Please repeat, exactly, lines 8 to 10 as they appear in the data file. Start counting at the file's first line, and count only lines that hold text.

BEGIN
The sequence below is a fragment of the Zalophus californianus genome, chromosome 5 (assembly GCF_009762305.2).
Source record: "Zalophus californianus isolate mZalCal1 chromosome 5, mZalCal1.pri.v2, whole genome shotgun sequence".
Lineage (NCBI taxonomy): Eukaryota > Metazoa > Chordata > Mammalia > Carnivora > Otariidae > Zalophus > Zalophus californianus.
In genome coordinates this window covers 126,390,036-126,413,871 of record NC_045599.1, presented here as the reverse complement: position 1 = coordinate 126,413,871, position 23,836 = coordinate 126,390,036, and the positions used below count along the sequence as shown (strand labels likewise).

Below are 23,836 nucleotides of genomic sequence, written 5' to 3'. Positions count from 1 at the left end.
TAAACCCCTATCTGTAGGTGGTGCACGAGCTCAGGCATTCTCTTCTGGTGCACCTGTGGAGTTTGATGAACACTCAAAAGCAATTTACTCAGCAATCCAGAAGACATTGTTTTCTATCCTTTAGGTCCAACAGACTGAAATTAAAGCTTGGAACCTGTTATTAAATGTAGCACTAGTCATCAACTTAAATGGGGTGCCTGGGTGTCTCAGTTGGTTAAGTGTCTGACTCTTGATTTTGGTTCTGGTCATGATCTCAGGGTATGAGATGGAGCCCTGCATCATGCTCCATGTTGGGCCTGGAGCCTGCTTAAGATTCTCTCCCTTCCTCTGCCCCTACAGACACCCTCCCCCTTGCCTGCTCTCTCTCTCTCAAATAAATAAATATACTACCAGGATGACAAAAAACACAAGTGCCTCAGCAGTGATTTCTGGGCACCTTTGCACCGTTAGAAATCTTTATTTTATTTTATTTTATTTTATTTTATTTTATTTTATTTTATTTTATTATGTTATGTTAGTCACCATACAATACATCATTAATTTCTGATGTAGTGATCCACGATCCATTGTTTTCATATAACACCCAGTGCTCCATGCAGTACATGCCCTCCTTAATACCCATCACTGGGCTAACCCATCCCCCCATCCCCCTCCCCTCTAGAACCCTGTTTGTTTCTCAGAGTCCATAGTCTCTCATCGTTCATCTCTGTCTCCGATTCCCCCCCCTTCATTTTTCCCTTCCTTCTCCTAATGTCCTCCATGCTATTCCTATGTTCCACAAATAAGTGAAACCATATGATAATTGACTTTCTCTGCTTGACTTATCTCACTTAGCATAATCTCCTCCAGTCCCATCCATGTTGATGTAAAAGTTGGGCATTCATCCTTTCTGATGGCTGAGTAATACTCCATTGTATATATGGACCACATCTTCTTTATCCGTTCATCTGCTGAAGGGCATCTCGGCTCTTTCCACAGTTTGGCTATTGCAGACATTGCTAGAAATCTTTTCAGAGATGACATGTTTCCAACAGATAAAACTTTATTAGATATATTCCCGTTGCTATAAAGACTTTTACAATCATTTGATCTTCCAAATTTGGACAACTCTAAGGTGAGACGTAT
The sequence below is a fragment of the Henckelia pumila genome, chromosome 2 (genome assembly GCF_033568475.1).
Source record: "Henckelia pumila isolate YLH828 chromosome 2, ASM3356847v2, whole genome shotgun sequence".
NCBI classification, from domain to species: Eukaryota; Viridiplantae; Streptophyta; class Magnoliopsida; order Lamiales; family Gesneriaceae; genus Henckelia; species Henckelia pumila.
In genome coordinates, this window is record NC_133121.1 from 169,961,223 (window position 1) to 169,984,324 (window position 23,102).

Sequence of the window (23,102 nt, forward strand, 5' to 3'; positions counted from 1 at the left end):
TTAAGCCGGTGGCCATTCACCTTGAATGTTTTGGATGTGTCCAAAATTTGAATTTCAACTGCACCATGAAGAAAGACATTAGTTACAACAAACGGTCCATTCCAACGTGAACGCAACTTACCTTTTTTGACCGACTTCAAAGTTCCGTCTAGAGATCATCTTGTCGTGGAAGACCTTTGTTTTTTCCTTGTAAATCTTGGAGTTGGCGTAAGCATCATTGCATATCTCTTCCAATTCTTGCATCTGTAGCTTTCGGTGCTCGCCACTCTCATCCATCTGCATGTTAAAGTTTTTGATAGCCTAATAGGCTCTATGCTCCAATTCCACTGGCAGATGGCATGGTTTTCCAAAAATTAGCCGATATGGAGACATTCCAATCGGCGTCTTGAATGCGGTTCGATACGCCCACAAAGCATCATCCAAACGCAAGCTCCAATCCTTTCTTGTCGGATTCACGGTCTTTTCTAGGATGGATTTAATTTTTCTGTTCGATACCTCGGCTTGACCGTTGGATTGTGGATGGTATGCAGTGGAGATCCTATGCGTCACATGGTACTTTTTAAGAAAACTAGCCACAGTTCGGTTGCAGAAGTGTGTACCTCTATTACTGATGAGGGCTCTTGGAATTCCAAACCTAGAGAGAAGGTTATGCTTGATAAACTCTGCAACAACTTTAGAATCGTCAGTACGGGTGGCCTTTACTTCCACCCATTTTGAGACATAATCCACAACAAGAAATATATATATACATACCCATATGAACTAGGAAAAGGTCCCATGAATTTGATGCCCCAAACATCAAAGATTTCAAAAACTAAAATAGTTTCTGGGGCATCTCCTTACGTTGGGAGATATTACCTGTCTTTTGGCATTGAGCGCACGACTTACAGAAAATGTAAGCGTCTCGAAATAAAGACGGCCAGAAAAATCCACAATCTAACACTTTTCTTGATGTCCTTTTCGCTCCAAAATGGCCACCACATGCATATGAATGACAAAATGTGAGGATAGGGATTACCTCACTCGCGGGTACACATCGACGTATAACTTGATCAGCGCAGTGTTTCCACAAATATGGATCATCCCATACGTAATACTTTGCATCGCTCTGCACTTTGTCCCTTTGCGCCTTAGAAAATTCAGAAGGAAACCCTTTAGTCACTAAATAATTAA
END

Source record: "Henckelia pumila isolate YLH828 chromosome 2, ASM3356847v2, whole genome shotgun sequence".
NCBI classification, from domain to species: Eukaryota; Viridiplantae; Streptophyta; class Magnoliopsida; order Lamiales; family Gesneriaceae; genus Henckelia; species Henckelia pumila.
In genome coordinates, this window is record NC_133121.1 from 169,961,223 (window position 1) to 169,984,324 (window position 23,102).